Objective: To evaluate the independent association between low peak admission plasma creatinine concentrations and in-hospital mortality in patients requiring critical care in Australia and New Zealand. Design: Multicenter, binational, retrospective cohort study. Setting: Data were extracted from the Australian and New Zealand Intensive Care Society Centre for Outcome and Resource Evaluation adult patient database. Patients: All available records for the period 2000 to 2013 were utilized. The following exclusion criteria were applied: all readmission episodes (within the same hospital stay), missing in-hospital mortality, admission post kidney transplantation, chronic renal replacement therapy (hemodialysis or peritoneal dialysis), and missing peak plasma creatinine concentration. Demographic, anthropometric, admission, illness severity, laboratory, and outcome data were then extracted. Patients were categorized on the basis of their peak (maximum) plasma creatinine concentration recorded in the first 24 hours of ICU admission. Illness severity-adjusted associations with in-hospital mortality relative to a reference category of 70-79 μ mol/L were then determined using multivariate logistic regression. Interventions: Nil. Measurements and Main Results: Data pertaining to 1,250,449 admissions were available for the study period. Following exclusions, 1,045,718 patients were included. Regression analysis identified that peak plasma creatinine concentrations less than 60 μmol/L measured in the first 24 hours after ICU admission imply a steadily increasing adjusted in-hospital mortality risk. In cases where this value is markedly low (<30 μmol/L), the adjusted odds of dying in-hospital is over two-fold higher than the reference category and exceeds the risk implied with elevated (= 180 μmol/L) values. This finding was also independent of anthropometric data. Conclusions: In a large heterogenous cohort of critically ill patients, low admission peak plasma creatinine concentrations are independently associated with increased risk-adjusted in-hospital mortality. Further research should now focus on the potential mechanisms underpinning this finding, such as a low skeletal muscle mass and/or fluid overload.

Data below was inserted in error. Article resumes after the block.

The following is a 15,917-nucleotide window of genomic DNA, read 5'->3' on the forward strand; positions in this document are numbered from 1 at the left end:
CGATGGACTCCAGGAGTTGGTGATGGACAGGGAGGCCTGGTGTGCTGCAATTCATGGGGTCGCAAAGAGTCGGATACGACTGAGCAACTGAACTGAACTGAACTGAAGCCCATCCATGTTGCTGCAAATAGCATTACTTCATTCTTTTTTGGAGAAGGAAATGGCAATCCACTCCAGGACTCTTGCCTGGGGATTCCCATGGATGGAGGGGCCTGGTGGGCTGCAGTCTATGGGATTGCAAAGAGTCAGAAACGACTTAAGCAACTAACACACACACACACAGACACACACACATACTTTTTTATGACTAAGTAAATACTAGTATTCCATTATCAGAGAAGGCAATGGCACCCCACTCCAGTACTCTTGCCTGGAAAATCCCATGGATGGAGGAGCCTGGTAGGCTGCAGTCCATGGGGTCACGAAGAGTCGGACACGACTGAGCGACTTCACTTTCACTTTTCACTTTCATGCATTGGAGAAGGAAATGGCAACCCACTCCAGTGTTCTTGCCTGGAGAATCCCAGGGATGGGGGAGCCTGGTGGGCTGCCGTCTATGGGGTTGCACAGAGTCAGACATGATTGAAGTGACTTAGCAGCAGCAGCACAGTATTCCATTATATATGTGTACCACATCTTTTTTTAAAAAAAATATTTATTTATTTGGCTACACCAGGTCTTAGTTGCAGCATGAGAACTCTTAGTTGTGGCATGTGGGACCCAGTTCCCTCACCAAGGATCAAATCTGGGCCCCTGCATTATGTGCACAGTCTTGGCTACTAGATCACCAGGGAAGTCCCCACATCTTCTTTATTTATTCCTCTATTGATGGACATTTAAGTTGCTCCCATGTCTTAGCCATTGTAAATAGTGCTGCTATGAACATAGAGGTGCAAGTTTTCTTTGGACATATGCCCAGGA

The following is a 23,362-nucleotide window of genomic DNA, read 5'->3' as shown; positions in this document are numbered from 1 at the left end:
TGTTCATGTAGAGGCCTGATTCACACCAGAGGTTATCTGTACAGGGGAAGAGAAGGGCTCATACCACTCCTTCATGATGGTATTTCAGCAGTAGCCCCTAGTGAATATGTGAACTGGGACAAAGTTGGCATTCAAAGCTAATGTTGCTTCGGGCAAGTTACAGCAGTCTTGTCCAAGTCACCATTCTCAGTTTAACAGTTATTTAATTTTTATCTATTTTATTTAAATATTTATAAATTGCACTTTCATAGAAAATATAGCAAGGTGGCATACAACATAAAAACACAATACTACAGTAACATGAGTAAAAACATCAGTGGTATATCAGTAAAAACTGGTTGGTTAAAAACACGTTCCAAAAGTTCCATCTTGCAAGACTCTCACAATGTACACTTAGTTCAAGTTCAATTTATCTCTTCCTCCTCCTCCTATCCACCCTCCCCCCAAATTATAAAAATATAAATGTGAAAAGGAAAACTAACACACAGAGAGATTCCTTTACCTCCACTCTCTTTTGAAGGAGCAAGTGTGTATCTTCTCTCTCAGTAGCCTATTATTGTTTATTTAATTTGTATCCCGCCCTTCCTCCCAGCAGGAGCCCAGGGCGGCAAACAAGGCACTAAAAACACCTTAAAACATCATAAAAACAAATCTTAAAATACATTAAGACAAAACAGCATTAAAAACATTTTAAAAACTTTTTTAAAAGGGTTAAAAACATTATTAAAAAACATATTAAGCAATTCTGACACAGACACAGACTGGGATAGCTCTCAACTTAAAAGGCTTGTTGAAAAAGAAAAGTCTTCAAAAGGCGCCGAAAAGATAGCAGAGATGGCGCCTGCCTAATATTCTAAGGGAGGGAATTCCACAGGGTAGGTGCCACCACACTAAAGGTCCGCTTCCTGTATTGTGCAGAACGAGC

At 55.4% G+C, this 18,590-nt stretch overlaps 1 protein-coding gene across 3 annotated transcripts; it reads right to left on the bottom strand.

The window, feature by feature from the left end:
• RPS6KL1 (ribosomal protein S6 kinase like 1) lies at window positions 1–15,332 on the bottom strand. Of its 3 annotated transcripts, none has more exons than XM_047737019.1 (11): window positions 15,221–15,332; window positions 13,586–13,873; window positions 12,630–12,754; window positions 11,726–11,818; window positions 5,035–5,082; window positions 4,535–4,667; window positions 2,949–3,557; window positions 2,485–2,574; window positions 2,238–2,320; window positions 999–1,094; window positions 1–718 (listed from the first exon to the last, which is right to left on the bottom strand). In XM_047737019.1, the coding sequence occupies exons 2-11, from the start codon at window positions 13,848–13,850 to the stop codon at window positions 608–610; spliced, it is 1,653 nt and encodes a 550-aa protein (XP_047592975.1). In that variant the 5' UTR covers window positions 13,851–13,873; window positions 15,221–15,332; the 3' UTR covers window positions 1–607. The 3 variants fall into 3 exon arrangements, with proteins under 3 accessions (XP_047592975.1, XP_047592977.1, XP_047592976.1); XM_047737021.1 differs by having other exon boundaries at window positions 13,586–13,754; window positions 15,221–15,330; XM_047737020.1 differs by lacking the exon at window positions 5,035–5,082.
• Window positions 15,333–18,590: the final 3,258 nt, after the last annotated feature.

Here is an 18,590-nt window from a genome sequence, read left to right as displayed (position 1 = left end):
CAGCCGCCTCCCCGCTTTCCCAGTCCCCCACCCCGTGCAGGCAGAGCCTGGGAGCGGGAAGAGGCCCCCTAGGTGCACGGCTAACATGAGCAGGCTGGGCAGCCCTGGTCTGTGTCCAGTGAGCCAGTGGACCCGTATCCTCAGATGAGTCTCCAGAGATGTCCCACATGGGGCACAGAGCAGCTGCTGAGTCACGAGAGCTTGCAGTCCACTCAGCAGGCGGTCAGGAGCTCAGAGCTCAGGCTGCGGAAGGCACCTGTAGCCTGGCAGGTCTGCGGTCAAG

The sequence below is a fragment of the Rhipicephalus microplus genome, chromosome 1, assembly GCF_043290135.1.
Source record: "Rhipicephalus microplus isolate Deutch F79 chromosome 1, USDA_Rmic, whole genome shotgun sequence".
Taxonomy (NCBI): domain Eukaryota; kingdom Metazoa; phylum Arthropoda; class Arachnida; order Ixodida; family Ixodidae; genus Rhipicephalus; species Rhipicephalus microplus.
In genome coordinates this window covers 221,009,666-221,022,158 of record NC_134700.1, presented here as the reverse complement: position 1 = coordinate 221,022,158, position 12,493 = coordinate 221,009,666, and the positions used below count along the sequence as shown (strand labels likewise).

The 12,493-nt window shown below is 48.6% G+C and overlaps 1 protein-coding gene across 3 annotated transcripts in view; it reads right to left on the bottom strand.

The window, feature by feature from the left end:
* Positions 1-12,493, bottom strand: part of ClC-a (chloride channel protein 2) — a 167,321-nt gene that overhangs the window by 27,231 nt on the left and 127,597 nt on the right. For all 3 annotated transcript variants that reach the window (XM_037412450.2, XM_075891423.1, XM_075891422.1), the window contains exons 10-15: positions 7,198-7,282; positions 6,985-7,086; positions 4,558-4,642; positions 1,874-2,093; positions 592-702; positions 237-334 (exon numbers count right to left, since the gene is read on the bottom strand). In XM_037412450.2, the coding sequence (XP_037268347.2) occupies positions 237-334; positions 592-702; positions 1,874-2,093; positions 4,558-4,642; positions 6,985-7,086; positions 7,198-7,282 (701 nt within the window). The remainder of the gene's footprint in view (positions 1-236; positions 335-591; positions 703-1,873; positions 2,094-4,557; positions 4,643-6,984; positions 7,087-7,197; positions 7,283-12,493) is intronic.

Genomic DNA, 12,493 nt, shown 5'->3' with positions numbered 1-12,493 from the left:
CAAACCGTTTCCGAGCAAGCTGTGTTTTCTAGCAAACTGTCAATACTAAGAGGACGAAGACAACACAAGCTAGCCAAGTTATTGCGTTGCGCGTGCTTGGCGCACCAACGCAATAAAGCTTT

- critical illness